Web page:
Mass Graves Hold Thousands, Kashmir Inquiry Finds
By LYDIA POLGREEN
NEW DELHI — Thousands of bullet-riddled bodies are buried in dozens of unmarked graves across Kashmir, a state human rights commission inquiry has concluded, many of them likely to be those of civilians who disappeared more than a decade ago in a brutal insurgency.
The inquiry, the result of three years of investigative work by senior police officers working for the Jammu and Kashmir State Human Rights Commission, brings the first official acknowledgment that civilians might have been buried in mass graves in Kashmir, a region claimed by both India and Pakistan where insurgents waged a bloody battle for independence in the early 1990s.
The report sheds new light on a grim chapter in the history of the troubled region and confirms a 2008 report by a Kashmiri human rights organization that found hundreds of bodies buried in the Kashmir Valley.
Tens of thousands of people died in the insurgency, which began in 1989 and was partly fueled by weapons, cash and training from Pakistan.
According to the report, the bodies of hundreds of men described as unidentified militants were buried in unmarked graves. But of the more than 2,000 bodies, 574 were identified as local residents.
“There is every probability that these unidentified dead bodies buried in various unmarked graves at 38 places of North Kashmir may contain the dead bodies of enforced disappearances,” the report said.
The report catalogs 2,156 bodies found in graves in four districts of Kashmir that had been at the heart of the insurgency. It called for a thorough inquiry and a collection of DNA evidence to identify the dead, and, for the future, proper identification of anyone killed by security forces in Kashmir to avoid abuse of special laws shielding the military from prosecution there.
Thousands of people, mostly young men, have disappeared in Kashmir. Some went to be trained as militants in the Pakistan-controlled portion of Kashmir and were killed in the fighting. Many others were detained by Indian security forces. The wives they left behind are known as half-widows, because the fates of their husbands are unknown. Parents keep vigil for sons who were arrested two decades ago.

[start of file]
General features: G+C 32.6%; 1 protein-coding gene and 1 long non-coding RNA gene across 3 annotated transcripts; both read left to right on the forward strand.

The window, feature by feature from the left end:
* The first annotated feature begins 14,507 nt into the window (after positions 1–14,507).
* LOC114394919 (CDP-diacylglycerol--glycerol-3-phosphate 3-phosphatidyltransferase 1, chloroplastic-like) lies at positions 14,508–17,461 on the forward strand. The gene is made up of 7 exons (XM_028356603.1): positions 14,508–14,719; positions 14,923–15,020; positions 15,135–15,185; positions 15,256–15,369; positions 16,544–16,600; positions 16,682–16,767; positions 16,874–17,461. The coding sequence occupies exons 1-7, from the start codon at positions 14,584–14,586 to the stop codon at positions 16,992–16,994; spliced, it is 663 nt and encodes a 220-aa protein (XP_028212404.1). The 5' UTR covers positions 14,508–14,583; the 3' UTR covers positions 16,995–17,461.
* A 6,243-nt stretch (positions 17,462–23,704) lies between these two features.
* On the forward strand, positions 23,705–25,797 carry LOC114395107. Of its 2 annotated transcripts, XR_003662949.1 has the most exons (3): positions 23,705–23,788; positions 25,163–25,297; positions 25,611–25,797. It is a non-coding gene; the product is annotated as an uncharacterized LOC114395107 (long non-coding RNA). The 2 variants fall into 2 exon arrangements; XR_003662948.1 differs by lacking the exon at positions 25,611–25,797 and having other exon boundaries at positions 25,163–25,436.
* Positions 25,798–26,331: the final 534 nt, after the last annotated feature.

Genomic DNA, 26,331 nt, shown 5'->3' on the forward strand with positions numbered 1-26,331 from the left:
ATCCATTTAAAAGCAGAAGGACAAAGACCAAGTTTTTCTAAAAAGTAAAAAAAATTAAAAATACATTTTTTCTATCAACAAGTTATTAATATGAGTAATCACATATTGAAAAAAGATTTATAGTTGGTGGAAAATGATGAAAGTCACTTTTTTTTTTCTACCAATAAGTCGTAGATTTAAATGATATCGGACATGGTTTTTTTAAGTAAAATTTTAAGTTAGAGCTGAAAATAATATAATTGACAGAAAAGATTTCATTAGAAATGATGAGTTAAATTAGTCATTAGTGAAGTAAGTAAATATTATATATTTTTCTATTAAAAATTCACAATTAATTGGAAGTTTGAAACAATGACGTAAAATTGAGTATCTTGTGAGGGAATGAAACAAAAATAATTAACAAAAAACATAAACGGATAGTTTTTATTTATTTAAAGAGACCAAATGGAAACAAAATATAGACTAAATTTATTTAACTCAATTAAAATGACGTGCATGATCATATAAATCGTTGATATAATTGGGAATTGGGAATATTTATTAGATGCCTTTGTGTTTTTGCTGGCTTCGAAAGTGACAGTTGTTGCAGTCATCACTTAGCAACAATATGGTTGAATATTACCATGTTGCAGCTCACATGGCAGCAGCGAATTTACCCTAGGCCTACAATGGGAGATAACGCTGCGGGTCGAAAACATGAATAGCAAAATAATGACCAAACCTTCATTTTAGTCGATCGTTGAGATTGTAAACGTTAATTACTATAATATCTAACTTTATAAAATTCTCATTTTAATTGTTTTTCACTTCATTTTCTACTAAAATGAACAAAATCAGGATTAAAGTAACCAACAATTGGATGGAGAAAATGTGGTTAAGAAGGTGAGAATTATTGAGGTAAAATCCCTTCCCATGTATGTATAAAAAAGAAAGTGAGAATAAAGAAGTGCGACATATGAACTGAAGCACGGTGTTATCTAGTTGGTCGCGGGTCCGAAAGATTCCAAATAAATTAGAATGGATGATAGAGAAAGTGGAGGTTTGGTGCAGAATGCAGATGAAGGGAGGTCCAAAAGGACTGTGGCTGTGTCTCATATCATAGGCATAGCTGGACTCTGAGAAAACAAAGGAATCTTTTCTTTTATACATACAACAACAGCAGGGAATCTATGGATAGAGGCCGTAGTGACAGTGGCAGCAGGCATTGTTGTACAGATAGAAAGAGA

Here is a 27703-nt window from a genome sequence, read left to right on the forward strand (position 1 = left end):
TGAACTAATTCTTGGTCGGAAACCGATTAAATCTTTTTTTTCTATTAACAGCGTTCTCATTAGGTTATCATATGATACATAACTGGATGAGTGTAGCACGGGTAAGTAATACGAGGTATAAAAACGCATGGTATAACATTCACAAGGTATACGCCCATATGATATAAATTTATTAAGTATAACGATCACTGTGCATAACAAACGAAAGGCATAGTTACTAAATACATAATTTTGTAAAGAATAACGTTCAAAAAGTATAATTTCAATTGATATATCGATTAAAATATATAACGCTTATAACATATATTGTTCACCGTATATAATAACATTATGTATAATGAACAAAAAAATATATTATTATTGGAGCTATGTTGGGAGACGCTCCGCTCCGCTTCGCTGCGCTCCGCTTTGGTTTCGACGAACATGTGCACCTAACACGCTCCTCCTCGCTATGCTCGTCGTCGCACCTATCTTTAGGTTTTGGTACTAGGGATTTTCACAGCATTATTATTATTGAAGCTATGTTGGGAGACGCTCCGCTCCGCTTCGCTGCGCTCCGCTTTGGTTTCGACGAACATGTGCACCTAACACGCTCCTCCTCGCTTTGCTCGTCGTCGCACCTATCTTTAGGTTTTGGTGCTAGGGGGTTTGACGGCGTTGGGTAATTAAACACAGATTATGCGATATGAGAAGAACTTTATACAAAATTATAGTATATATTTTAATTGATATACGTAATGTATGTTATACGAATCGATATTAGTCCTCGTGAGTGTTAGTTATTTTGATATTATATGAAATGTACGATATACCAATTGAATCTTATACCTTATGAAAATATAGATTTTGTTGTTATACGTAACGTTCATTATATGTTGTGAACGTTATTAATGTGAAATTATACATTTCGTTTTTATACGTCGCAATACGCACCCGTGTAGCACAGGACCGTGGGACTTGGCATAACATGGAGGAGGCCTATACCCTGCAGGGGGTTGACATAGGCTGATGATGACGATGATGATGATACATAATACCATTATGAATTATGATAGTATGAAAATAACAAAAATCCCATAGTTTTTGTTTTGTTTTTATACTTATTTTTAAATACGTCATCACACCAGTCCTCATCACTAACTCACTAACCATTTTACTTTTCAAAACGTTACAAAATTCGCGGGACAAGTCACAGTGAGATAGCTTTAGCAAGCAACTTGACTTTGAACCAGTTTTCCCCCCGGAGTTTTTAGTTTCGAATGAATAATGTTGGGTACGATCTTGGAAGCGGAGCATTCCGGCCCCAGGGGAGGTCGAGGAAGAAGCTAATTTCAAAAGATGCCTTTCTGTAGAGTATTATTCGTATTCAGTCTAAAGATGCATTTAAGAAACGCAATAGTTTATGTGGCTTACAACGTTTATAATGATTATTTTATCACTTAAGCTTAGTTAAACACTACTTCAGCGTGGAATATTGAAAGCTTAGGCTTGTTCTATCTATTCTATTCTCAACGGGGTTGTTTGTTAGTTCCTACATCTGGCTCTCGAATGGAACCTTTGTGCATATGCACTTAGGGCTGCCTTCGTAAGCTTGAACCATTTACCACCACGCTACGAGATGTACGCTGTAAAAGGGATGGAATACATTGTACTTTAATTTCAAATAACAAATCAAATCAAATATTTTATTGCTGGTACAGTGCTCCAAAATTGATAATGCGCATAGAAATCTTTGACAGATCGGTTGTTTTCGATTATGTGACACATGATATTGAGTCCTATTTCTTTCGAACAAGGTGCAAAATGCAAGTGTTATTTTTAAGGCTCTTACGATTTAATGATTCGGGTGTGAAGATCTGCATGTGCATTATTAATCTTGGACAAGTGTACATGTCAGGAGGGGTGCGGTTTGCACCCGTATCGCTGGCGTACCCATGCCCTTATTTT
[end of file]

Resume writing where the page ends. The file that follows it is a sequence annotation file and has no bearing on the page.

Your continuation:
Parveena Ahanger’s son Javed was taken away by the police on Aug. 18, 1990, and never seen again. An investigation found that he had been killed by security forces, but they have not been prosecuted, she said.
“I never got any response from the government,” she said. “I never got his dead body.”
After years of fighting in the courts to find out what happened to Javed, Ms. Ahanger was skeptical that the human rights report would get her son’s body back, or bring her justice.
“If the high court doesn’t give any justice on this issue, what will the state human rights commission do?” she said.
Zahoor Wani, an activist who works with the families of people who disappeared during the insurgency, said that the report was a welcome first step but that the government must identify the dead and allow families to bury their relatives.
“It is a very good thing that they acknowledge it,” Mr. Wani said. “These families have been living in a hope to see these people again.
“They are neither dead nor alive,” he said. “We need to move them to one pole or the other.”
Hari Kumar contributed reporting.